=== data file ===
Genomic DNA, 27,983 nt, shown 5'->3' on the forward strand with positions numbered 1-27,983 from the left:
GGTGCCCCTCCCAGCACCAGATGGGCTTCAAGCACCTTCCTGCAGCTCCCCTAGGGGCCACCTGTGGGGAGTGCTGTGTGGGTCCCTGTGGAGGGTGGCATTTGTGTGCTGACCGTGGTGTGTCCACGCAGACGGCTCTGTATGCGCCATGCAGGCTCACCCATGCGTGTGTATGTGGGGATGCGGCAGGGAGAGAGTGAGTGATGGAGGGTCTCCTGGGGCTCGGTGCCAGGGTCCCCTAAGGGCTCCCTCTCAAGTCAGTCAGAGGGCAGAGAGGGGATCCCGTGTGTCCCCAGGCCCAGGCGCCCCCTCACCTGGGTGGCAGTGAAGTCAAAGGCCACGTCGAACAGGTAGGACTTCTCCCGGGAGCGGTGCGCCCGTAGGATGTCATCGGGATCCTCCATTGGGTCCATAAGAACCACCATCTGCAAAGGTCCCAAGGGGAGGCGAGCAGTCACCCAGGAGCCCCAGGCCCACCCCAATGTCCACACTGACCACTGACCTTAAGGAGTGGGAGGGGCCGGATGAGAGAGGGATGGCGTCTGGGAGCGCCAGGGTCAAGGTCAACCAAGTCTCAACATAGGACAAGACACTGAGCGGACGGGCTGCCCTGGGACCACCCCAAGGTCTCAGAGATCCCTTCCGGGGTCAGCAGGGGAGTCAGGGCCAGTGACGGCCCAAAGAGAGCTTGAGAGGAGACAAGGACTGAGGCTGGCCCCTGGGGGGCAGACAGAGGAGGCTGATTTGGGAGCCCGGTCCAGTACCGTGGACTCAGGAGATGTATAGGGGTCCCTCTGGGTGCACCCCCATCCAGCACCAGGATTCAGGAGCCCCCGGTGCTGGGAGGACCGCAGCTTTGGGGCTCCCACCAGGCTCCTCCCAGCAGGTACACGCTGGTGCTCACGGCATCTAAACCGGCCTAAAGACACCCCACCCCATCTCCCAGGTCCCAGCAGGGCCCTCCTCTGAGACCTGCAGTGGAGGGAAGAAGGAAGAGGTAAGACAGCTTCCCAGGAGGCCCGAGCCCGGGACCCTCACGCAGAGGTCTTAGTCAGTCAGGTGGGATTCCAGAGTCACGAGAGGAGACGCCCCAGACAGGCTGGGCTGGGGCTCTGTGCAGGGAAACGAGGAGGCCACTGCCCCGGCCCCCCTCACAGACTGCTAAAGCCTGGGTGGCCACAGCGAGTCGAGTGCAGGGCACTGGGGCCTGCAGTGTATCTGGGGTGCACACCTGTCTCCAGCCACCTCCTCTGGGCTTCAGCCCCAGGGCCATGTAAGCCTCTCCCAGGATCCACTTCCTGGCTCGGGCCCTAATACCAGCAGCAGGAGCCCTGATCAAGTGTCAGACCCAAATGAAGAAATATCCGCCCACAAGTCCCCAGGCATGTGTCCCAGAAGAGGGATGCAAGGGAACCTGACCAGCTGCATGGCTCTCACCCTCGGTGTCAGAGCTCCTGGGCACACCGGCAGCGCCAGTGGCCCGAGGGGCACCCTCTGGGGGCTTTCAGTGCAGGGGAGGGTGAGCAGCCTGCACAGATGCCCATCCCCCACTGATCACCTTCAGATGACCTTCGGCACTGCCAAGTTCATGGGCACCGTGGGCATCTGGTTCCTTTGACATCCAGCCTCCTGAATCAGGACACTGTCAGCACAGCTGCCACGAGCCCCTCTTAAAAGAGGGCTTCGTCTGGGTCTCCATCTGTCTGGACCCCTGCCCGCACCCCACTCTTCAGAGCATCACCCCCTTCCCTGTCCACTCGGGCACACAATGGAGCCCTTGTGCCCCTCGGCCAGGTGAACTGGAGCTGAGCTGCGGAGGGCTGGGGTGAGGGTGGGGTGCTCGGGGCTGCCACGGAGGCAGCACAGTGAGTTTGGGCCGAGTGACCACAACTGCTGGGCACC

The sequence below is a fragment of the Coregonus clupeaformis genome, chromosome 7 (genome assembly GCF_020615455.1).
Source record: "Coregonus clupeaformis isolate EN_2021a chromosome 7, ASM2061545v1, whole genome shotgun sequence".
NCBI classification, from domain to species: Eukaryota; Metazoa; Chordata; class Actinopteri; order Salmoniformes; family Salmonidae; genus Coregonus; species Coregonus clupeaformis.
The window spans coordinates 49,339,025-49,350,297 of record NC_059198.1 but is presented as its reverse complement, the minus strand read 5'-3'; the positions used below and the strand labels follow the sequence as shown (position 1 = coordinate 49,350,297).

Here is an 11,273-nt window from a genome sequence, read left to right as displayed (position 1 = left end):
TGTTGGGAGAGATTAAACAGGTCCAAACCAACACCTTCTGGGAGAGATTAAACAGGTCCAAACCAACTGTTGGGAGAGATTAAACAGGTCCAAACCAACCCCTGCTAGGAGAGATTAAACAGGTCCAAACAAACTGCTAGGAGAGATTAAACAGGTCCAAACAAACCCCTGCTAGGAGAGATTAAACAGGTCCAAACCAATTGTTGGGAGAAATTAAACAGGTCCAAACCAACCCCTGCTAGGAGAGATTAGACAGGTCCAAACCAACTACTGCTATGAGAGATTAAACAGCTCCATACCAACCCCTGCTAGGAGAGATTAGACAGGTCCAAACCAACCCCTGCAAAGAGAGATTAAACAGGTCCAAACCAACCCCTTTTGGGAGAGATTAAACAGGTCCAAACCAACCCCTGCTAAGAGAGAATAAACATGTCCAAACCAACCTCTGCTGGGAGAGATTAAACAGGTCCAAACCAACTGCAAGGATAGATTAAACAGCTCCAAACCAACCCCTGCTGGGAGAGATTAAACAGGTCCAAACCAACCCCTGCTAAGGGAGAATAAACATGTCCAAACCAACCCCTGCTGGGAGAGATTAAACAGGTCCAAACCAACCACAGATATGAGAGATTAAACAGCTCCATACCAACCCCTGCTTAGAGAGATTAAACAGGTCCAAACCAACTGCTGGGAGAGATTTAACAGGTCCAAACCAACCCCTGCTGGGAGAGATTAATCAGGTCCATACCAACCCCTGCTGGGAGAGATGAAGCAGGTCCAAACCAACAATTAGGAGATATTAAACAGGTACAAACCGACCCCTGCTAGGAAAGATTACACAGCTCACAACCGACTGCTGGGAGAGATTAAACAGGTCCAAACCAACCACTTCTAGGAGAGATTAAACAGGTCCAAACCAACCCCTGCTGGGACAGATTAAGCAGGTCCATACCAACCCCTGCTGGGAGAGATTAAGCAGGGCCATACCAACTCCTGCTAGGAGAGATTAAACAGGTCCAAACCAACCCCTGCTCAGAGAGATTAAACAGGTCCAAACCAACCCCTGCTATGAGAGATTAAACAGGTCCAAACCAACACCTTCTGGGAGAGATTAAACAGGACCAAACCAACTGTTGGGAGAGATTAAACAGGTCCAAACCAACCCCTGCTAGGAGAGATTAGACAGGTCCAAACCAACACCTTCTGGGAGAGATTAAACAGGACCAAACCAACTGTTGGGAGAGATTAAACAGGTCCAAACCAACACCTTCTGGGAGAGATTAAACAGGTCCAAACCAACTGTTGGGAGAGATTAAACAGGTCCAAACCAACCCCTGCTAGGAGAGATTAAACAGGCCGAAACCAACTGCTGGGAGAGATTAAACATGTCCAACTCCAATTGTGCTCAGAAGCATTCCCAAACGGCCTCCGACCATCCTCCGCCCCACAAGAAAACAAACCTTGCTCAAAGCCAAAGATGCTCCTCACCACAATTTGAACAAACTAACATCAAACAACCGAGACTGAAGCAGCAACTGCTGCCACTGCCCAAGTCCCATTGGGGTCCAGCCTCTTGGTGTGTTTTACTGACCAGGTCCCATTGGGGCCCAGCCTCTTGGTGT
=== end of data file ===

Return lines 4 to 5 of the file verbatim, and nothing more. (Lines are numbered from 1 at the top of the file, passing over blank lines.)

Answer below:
Source record: "Coregonus clupeaformis isolate EN_2021a chromosome 7, ASM2061545v1, whole genome shotgun sequence".
NCBI classification, from domain to species: Eukaryota; Metazoa; Chordata; class Actinopteri; order Salmoniformes; family Salmonidae; genus Coregonus; species Coregonus clupeaformis.